My first breakthrough into wine buying optimization was using Wine.woot.com, a daily deal site for wine (it was weekly when I first started). Every day, a bottle of wine goes on sale at a steep discount (usually 25-75% off) until the wine allotment is sold out (usually within a few hours of being posted). The website is well designed and makes repeat orders a breeze, with all purchasing information on file. They even allow me to ship to my work address so that there is always an adult to sign for the shipment. $5 shipping doesn’t hurt either!

Likes:

  • Great introduction to new wines that were previously unknown (especially US wines)
  • Hilarious product descriptions and intros from professional writers or the winemaker herself
  • Occasional sales of unique products that aren’t wine at all (i.e. wine accessories, artisan cheeses, wine art, etc.)

Dislikes:

  • Their RSS feed is broken since their recent update
  • Sometimes the wines are very expensive
  • Shipping often takes 2-3 weeks to complete

4) Subscribe to WTSO (Wines Til Sold Out)

Wines ‘til Sold Out

For a long time, I was sure that wine.woot was the best deal available on the web. Then I learned about Wines til Sold Out and my quality of life improved. Rather than posting a single wine a day, WTSO posts multiple wines each day until the allotment is sold out. It also has free shipping and most wines are 30-70% off.

Likes:

  • Best prices you can find on the web – even shows you the prices you would pay on other websites
  • Super fast shipping, for free with minimum order (usually get wines in a week)
  • Fantastic variety of wines from primarily US winemakers

Dislikes:

  • Too many emails if you subscribe to all alerts (you can now receive a single daily email)
  • No RSS feed, unless you subscribe to Twitter account RSS
  • Site feels a little dated at times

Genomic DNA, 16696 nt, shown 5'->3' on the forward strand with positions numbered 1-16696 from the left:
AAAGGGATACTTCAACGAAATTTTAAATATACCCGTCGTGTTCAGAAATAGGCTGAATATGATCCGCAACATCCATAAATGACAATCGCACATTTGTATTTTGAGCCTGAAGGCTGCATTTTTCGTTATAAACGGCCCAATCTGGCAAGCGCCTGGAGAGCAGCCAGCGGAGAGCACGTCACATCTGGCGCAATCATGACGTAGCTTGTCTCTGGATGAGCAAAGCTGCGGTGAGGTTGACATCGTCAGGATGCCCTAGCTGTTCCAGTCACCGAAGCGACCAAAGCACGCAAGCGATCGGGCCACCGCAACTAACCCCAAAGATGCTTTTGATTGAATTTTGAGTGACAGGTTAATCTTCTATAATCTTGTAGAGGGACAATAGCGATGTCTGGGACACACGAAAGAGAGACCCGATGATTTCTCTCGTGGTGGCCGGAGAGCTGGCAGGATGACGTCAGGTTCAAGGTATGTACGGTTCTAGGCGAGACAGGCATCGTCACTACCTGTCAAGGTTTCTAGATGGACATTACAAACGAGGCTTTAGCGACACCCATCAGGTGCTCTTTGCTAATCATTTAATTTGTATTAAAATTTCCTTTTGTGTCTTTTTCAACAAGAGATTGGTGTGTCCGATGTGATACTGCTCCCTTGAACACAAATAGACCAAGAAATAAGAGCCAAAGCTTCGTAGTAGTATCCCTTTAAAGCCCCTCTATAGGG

5) Do the Marty

Sometimes even I am amazed by the amount of effort one can put into optimizing their buying process. It takes a real tweaker to go beyond the methods described above, and those who have heard Marty speak understand how he can surely apply his method of madness to things outside of marketing. To paraphrase Marty, here is how he describes his method of finding wines at a fantastic price:

It all starts with getting Wine Spectator rating and pricing information into a digital format (something that does have an expense associated with it). From there, filter by your favorite varietal and by price to get within your range. Then, all you need to do is sort the list by average wine spectator rating and you can get a list of the best wines within your price range.

Bonus Tip from Jeff: Take this list and print it out. Use this information when reviewing what is available on WTSO and wine.woot. When a great wine is available for 50% off with free shipping? You have have truly achieved wine buying bliss.

Likes:

  • Umm… getting an insane bottle of wine for $25? Sign me up!
  • Who doesn’t love double coupon day? This is like using two stackable 50% off coupons at once

Dislikes:

  • Need access to a tool that costs money before starting
  • Your head will likely explode trying to keep track of everything

There you have it. Wine Buying Optimization in a nutshell. If you are just getting started in drinking wine, the first two options are likely the safest. As you get more advanced, you will probably learn and discover you own wine buying techniques. Already a wine buying pro? Share your tips in the comments or send me an email at jeff [dot] sauer at gmail [dot] com.

About the Author:
Jeff Sauer is a partner at Three Deep Marketing in Minnesota, a world traveler and wine enthusiast.

Opinions expressed in the article are those of the guest author and not necessarily those of aimClear LLC or aimClear Blog.

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2 Comments

  1. Kelly Garbarino on August 3, 2012 at 3:14 pm

    Hi Jeff,
    This is a really great post. I am actually just starting to get into wine buying myself, and this will definitely be handy. Do you have any suggestions as to how an aspiring wine connoisseur would make the next step to the deeper steps, like 3,4, & 5? The first two steps are certainly easy enough, but I’m a bit overwhelmed by the more advanced options.

  2. Jeff on August 6, 2012 at 11:41 am

    Hi Kelly – Thanks for the comment. For #3 & #4, I would recommend starting by just checking those sites once a day to find something that meets your price/style needs. That allows you to see what you like.

    For #5, I would probably hold off until you clearly know what you like before embarking on that journey.

    Hope that helps!